“Whatever. I was gonna show you a surprise from me, too, but then you invited me in and we got to drinking. Can you stand to look at something that’s not purely personal?”

“What’s the funny grin about?”

Nathanson held a finger up, walked back to the front entryway, and came in carrying a gun with a short stock, short barrel, and enormous drum magazine. On the magazine it bore the stamp “Newberry Tech Works, Castle Newberry, South Carolina.”

Lord Robert realized at once what it was. “Oh, yeah,” he said. “You’re fucking kidding me, right? I mean I’m dreaming? They went upriver to the war and they left behind a fucking machine gun?”

“Ten crates of them, and a mountain of ammo. It’s a Newberry SMG Model 1.” Nathanson pronounced that with careful reverence. “And they left them behind ’cause they had some big problems with them. There was a letter in an envelope tacked onto the crate that had broken ones in it. They were returning all the rest of them unused. Seems they blow up around the tenth time you use them—really blow up, blow up, I mean, like a round’ll jam in the barrel, flash gets around someplace, and the whole mag goes off. And they’re complaining too that they ain’t all that accurate, you have to be almost on top of a mob of enemy packed pretty thick to do you any good.

“So we test-fired one, and, yeah, it makes a mess of itself and probably jams like an old dog farts. The auto mechanism kind of looks like it was copied from a cuckoo clock, too, bet it breaks pretty often, and it doesn’t fire very fast when you hold the trigger down. Maybe two rounds a second. And you have to hand-load both the drum magazine and the little chain of caps. So they were getting rid of it before it got some of their guys killed, and it’s a lousy weapon for them because they want something that’ll work every time and be reliable and some guy can carry it through a whole war.”

“But for a weapon that you throw away… because you’re gonna throw the guy carrying it away…” Robert said. “And if you have slaves to do the loading… Yeah. Yeah.”

Nathanson beamed. “Just what I thought. Especially if we can trick or force some people we don’t want to take back with us into using it. Then it would be one of those win-all-around Daybreak situations.”

Bernstein came in from the foyer, and said, “Inventory’s coming along.”

“Grab some cognac, it tastes like shit but it’s good for Nathanson to get drunk on.”

“Naw, I need to be sober. So do you, Lord Robert.”

“I am. It’s General Drunk-ass here who has to worry, I’m just buzzed. So what’s up that I need to be sober for?”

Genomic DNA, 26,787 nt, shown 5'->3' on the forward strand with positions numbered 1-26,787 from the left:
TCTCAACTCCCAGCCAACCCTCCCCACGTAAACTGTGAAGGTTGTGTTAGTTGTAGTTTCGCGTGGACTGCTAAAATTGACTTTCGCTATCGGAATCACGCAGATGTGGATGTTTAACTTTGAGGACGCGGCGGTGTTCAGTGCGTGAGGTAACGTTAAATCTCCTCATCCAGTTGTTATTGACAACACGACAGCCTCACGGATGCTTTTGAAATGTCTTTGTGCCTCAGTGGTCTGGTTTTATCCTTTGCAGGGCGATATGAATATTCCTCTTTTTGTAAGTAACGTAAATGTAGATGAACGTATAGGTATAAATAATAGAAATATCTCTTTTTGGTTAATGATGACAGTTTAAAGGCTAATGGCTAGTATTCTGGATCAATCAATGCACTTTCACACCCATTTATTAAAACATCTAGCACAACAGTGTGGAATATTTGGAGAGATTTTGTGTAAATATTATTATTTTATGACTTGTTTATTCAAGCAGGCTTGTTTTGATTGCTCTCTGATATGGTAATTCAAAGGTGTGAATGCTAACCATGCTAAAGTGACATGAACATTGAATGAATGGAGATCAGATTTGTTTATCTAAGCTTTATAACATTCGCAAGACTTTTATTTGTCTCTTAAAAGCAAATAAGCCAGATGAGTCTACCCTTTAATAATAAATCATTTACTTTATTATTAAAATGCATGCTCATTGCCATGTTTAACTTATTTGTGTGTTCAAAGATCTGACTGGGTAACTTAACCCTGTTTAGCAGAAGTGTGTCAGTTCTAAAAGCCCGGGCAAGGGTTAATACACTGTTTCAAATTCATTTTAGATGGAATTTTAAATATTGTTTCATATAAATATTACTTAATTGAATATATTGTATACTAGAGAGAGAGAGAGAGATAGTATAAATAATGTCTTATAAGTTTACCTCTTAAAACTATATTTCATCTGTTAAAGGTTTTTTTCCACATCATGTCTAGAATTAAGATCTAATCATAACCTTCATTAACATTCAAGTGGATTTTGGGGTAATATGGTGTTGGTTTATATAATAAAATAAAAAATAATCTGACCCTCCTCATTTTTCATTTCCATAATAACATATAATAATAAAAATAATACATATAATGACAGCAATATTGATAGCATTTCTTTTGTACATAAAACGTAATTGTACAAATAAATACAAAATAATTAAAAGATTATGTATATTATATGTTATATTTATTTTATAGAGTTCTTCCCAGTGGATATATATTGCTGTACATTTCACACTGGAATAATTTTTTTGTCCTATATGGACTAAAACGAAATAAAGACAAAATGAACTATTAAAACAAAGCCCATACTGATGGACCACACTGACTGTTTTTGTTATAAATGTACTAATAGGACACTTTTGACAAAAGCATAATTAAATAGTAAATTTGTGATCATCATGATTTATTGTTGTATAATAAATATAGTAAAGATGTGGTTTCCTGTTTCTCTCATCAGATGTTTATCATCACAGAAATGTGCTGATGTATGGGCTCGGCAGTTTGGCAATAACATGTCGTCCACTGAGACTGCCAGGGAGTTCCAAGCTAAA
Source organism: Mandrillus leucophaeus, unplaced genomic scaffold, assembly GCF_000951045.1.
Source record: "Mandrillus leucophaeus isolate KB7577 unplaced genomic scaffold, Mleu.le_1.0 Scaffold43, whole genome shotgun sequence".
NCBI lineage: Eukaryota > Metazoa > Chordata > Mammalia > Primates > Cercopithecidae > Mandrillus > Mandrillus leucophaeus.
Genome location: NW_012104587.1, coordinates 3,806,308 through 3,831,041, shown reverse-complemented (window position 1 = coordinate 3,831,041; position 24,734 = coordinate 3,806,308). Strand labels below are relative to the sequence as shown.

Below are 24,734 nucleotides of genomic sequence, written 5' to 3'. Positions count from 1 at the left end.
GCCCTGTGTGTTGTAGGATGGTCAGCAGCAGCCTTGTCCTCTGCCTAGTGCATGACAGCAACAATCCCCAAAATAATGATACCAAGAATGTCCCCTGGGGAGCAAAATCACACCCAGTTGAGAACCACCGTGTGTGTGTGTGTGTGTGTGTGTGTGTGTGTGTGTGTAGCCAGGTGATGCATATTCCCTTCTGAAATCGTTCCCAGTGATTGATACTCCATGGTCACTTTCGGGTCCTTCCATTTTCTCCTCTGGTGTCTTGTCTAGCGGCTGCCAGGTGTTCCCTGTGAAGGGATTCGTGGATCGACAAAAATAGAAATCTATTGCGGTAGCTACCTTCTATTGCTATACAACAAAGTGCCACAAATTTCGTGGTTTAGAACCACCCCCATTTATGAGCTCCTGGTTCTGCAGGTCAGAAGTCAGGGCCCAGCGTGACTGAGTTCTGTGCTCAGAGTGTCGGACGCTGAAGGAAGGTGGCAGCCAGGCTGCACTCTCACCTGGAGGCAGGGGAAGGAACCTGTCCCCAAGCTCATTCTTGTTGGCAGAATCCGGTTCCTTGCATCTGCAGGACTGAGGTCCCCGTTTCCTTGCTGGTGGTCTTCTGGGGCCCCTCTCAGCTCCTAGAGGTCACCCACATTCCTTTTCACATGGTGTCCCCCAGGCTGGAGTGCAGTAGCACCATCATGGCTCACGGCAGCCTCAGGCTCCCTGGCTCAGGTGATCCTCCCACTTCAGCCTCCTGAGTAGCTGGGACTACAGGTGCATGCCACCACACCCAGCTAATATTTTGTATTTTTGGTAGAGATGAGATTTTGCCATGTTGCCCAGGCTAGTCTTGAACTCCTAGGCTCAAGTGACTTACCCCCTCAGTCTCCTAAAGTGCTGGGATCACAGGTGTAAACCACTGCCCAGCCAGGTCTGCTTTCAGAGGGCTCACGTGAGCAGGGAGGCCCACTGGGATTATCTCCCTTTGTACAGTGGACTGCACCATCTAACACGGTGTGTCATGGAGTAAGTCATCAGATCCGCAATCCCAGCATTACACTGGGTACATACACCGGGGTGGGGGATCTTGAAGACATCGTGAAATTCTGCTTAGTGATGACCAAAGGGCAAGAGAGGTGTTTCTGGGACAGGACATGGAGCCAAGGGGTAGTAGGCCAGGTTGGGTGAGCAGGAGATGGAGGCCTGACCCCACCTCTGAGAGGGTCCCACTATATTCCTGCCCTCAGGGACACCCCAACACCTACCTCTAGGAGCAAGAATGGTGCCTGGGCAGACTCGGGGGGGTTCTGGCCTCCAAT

“Guess who’s back and wanting to talk.”

“Did they send us anybody hot this time?”

Bernstein shrugged. “No, but they sent four people that are real whiny and polite and trying not to piss us off.”

“We ought to make them suck up to Little Joey,” Lord Robert mused, thinking of the terrified little man they had sent him before, who was now his devoted personal valet. “That would be entertaining. But I guess we should hear what they have to say, just in case it’s something nice.”

The three gray, tired-looking middle-aged men came in literally with hats in their hands. Those hats were functional, without feathers, jewels, or machine parts. Their shirts, sweaters, and pants were plain cheap cotton or wool, and they wore the lumpy semi-moccasins that many tribals made by sewing deerhide to old canvas sneakers to replace the rotted rubber soles. “Lord Robert, in the name of all the tribes and their Councils, and on behalf of the Guardian on the Moon, we would like to ask you for a favor.”

“Well, then,” Lord Robert said. “You must know there is not a whole lot of love between us, and I don’t see any reason why I should be doing you any favors.”

The man in the center of the delegation bowed very low and said, “We understand that. Some of us did not want to ask a favor at all. Some of us wanted to propose it to you as something with possible mutual benefit.”

“Mutual benefit is always of interest,” Lord Robert said. “Nathanson, Bernstein, let’s meet with our guests around the big table upstairs, where everyone can sit down.”

Lord Robert extended the small hospitality of offering water, and then added, “The cook might be able to find us all something, should we do that?”

The leader of the delegation visibly swallowed hard. “Um, yes, that would be good.”